Monday, April 17, 2006


JSH: Irreducible complexity

I know the term has a bad connotation for a lot of people, but the reason my prime counting function is impossible for most people to re-derive, even if they read the derivation of it, is that it is irreducibly complex.

So your brain has a hard time figuring out how to start, or step through the derivation, even if you've read how I did it.

I think it may be one of the few irreducibly complex mathematical results currently known, and the reason it's irreducibly complex is that you can't break it down to simpler steps to understand the derivation.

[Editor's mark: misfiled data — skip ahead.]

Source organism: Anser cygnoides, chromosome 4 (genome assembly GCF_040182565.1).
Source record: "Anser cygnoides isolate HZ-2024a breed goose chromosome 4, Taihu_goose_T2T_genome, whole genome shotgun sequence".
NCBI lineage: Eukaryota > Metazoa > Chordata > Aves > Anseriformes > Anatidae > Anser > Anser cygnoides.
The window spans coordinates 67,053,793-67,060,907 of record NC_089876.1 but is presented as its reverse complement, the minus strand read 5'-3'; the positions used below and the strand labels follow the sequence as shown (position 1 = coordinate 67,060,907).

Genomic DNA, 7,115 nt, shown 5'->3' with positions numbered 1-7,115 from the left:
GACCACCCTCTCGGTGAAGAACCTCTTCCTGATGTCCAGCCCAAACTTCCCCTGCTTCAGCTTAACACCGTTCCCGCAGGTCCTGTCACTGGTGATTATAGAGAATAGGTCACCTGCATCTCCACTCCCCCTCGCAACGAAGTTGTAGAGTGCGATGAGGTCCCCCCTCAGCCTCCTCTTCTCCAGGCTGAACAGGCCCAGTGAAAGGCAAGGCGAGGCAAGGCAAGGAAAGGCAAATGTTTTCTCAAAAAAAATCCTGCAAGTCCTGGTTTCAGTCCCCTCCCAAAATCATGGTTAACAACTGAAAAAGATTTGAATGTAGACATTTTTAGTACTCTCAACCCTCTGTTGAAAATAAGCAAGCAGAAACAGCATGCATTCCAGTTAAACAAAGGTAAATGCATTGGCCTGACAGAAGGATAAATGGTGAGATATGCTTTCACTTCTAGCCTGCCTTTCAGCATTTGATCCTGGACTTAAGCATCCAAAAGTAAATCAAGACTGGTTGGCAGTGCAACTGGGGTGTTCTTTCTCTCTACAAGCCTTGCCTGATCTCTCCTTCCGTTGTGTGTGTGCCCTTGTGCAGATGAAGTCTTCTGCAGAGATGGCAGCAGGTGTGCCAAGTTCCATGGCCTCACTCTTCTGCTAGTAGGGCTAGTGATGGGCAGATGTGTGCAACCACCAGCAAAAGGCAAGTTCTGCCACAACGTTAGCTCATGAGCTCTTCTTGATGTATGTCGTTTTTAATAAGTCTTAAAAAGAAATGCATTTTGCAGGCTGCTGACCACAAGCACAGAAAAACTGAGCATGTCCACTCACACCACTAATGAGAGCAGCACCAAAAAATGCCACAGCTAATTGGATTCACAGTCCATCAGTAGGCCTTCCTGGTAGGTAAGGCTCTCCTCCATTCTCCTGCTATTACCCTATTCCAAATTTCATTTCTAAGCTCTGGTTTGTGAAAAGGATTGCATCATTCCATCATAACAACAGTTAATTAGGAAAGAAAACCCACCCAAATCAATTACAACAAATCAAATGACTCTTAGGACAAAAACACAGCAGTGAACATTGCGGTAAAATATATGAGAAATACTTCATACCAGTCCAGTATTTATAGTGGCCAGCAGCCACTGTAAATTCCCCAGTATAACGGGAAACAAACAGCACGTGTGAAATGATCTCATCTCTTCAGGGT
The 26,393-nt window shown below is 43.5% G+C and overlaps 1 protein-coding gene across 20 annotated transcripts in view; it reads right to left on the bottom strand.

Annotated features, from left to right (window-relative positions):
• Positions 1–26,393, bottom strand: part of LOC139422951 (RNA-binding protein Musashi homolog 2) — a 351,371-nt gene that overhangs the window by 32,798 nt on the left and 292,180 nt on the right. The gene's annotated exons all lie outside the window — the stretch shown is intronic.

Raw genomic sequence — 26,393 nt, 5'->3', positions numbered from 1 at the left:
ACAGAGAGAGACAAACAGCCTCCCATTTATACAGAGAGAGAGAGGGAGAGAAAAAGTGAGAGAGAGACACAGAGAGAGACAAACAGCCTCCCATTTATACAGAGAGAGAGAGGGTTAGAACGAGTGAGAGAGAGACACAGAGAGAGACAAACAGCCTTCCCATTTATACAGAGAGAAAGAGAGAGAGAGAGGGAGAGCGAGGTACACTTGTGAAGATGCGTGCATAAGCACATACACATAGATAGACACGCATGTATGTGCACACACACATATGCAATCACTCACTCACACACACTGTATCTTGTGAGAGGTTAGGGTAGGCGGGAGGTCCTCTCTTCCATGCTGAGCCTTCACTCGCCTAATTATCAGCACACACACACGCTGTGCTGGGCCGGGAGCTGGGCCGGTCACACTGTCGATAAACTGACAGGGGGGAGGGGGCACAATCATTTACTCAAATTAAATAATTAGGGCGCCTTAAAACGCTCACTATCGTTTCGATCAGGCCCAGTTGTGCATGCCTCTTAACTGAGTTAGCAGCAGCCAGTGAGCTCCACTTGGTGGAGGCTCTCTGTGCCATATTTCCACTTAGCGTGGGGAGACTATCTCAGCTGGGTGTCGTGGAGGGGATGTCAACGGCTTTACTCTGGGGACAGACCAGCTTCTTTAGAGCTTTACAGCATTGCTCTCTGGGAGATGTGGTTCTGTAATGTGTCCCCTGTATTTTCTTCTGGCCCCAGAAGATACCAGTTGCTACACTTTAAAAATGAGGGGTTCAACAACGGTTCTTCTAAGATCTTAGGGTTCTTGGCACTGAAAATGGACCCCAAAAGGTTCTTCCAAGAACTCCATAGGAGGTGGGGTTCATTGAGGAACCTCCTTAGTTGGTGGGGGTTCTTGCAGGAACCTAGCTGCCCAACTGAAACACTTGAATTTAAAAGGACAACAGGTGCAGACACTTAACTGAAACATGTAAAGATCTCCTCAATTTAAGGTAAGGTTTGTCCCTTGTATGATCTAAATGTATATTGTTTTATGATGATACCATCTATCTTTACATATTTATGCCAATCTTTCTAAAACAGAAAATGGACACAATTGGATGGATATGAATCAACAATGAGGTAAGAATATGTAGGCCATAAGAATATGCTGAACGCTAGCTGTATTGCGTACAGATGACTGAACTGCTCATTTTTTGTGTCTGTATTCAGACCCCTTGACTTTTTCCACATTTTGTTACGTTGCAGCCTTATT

Most of my research is irreducibly complex.

It's like you kind of have to know how it all works together ahead of time, which makes me wonder how I figured it out.

Oh well. In any event, to see what an irreducibly complex mathematical result looks like, check out my Wikipedia article now in the history of the prime counting function:

I know it's weird, and it's even weirder if you try to derive it, as your brain tells you that you can, but you just can't. Or at least, most of you can't.

If you can, then you're not normal.

And that means your brain is wired differently than just about every one else on the planet.

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